On the job – in factories, stores, offices, warehouses, etc. – tags provide performance support. By placing them in locations where workers may need reinforcement, demonstrations, or special information, they can activate a tag to get content directly related to the current task.

So how do you do this?

Creating tags is easy (I know this because even I can do it). There are free and simple software apps that enable you to create tags on your computer, which you then save as images. You paste the images in or on your end product. There are also free and simple smartphone apps that read the tag. Two major tag formats are getting the most attention right now, and you can use both for mLearning: the QR tag format, and the Microsoft tag format.

Sure, you can still use lengthy URLs in your materials, but tags may do a better job in a more seamless and eloquent way. And, as smartphones become more dominant, access to tag readers will become widespread. Despite differing formats and the potential for another VHS/Betamax or Blu-ray/HDVD type war, people will be using tags more and more in many aspects of business. We will not leave learning behind.


Backchannel Learning in an Organizational Setting

By Dave Kelly / August 2011 / eLearn Magazine

Social media tools are rapidly changing the “rules” that have historically been applied to learning environments. Learners are now pulling learning on their own—exercising more control over what they learn, when they learn, and how they learn. The advancements in mobile phone technology have made it possible to have access to just about everyone and everything from a device that can fit into your pocket. The influx of smart phones is only going to continue, so resistance only delays the inevitable. It is also shortsighted, as the usage of mobile devices during sessions is not a risk at all; it is an opportunity.  Simply put, learners are now walking into your session carrying the ultimate engagement tool right in their pocket.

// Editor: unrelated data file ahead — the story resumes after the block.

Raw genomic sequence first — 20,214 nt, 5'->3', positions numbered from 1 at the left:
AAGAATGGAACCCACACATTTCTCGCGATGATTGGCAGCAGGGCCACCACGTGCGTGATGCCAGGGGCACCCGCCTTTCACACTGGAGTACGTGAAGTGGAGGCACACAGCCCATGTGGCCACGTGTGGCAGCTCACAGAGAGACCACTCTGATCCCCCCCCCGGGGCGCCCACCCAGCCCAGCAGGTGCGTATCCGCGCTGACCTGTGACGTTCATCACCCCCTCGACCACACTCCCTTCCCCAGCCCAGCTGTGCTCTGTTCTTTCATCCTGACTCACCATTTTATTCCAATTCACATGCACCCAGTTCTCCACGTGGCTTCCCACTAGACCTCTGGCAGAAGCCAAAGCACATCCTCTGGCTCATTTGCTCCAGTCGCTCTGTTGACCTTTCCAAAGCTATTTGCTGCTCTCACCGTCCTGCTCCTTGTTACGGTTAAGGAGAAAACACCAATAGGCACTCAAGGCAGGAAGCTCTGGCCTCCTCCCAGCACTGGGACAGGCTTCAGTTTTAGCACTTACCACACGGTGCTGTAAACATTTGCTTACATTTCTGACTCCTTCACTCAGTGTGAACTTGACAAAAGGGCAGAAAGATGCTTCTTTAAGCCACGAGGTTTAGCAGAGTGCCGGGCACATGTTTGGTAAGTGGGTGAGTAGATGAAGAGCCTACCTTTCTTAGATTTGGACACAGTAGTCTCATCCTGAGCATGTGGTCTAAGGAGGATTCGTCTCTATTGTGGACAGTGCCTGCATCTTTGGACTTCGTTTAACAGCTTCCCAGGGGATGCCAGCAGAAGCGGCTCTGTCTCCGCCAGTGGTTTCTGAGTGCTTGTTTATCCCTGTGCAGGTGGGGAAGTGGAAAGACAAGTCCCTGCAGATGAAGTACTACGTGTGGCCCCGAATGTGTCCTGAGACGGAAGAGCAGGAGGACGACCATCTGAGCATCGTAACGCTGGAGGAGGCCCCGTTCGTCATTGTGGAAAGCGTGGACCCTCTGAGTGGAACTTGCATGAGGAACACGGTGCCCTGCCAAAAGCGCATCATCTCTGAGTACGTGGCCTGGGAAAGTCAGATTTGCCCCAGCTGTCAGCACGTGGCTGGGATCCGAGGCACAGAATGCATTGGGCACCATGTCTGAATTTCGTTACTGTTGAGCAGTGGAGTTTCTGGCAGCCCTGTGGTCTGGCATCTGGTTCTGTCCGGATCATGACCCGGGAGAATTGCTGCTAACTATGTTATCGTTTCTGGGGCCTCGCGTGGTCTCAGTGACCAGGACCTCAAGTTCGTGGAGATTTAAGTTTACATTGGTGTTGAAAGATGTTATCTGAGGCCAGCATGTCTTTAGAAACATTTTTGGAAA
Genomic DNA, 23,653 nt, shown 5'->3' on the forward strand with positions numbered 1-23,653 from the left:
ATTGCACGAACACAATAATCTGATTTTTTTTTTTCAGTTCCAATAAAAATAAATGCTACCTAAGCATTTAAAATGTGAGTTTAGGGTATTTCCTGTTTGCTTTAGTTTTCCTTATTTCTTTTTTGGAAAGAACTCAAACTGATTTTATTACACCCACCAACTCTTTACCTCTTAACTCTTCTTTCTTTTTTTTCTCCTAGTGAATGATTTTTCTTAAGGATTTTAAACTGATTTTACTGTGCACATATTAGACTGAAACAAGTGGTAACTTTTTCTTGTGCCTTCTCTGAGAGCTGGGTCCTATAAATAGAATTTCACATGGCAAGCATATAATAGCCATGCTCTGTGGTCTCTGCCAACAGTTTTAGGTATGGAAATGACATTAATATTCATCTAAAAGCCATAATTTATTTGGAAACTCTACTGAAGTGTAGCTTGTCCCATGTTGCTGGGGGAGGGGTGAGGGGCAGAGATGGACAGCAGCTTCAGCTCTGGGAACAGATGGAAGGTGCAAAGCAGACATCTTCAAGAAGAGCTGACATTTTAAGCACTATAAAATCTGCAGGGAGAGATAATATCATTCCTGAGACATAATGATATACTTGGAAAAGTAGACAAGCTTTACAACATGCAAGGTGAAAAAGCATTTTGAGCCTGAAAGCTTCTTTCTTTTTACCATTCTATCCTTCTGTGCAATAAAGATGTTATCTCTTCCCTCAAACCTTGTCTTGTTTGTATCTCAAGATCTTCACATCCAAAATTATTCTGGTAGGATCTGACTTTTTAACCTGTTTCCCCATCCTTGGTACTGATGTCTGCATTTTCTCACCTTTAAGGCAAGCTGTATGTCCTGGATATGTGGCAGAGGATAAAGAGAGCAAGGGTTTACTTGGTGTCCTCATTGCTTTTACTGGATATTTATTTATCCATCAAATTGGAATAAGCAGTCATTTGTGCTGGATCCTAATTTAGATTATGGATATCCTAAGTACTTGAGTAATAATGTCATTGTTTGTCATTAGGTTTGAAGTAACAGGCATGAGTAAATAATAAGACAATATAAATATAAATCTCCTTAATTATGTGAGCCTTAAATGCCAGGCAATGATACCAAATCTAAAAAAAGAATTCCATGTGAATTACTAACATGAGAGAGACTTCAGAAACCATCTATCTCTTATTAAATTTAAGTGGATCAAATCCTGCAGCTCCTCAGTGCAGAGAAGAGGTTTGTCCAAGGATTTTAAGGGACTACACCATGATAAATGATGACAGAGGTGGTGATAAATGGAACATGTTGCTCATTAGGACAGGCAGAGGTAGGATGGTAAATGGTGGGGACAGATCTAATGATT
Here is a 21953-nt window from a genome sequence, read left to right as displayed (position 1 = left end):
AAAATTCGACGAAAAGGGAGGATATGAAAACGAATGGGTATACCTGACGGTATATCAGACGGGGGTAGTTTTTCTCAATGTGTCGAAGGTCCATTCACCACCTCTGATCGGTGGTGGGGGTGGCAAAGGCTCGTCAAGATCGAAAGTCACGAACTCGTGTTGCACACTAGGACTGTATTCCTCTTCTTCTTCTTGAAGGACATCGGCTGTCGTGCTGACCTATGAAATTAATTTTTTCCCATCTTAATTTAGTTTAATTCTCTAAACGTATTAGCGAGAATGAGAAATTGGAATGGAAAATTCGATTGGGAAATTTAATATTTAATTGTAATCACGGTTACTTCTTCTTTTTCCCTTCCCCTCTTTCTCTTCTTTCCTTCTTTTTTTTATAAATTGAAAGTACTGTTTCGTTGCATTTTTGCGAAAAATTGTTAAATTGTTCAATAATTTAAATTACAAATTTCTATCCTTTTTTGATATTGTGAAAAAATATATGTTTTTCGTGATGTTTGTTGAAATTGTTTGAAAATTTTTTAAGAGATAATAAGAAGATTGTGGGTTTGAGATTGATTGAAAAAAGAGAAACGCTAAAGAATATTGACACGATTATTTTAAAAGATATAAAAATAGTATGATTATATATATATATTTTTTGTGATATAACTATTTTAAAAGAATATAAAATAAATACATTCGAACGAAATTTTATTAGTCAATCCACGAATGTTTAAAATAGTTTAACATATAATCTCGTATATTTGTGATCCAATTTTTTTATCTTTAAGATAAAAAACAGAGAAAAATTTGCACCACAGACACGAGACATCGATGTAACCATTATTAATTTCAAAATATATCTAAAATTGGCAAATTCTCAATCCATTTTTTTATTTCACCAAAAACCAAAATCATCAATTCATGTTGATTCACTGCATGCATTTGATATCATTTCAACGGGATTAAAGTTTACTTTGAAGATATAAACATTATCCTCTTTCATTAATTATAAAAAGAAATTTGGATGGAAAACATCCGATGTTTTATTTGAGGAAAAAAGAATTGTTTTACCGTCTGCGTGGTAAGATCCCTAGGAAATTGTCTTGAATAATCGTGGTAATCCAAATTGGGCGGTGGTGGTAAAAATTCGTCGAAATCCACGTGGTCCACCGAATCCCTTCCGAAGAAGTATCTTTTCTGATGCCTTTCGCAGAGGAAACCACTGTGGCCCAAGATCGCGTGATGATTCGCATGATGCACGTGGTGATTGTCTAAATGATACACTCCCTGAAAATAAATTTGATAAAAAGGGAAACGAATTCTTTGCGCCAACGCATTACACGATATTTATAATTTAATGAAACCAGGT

One of the first demonstrations of using mobile phones and social media to enhance learning came, appropriately, from the learners themselves. Learners in classes and at conferences started informally sharing their learning experiences while it was happening via Twitter. More and more learners began interacting and sharing with each other. People not attending the learning session could follow and learn from the postings of those in attendance. This ability to break through the walls of a traditional learning environment and interact with the public at large is commonly referred to as “The Backchannel.”  Many stories of backchannel learning are focused on academia, and the traditional classroom environment. However there are a number of powerful ways in which corporate organizations can harness the power of the backchannel as well.

Conference Backchannels

One of the biggest arenas in which backchannels are in use is at conferences. Conference attendees routinely post updates from sessions they are attending, sharing key learning points. Attendees also add to the overall learning by sharing their own opinions and experiences.

Budget constraints usually limit the number of team members that can participate in
conferences. One or a few members of a team may be able to attend, and if the organization is lucky, they are able to bring some of what they learned back to share with their team. The Backchannel changes that equation. Non-attendees can learn from attendees in real time. They can interact with their counterpart in attendance, asking questions that delve deeper into the content being shared by the attendee. Through these interactions, a bridge is built that carries some of the learning from the conference to those who are not in attendance. The exciting part is that this opportunity of sharing between organizational employees in attendance and those back at the workplace is only the tip of the iceberg. Beneath the surface is the true power of the backchannel, which enhances and increases the learning potential for non-attendees exponentially. In addition to the content shared by those organizational employees in attendance, non-attendees can also learn from the content shared by everyone else attending the conference. For larger conferences, there could be hundreds of people sharing their learning via the backchannel.

It is in this open sharing that the true power of the backchannel emerges. You can definitely get an understanding of the themes, trends, and concepts being shared at a conference by reviewing the postings of attendees shared through the backchannel.  Is it as good as sending an entire team to attend a conference in person? Probably not, but it does have the potential to have your entire team engaged in conference learning in ways that was impossible in the past.

The backchannel isn’t something an organization can fully control, even if it wanted to. It exists organically, created and shaped by its participants. What organizations can do is search for ways to reinforce and harness the learning that takes place through the sharing.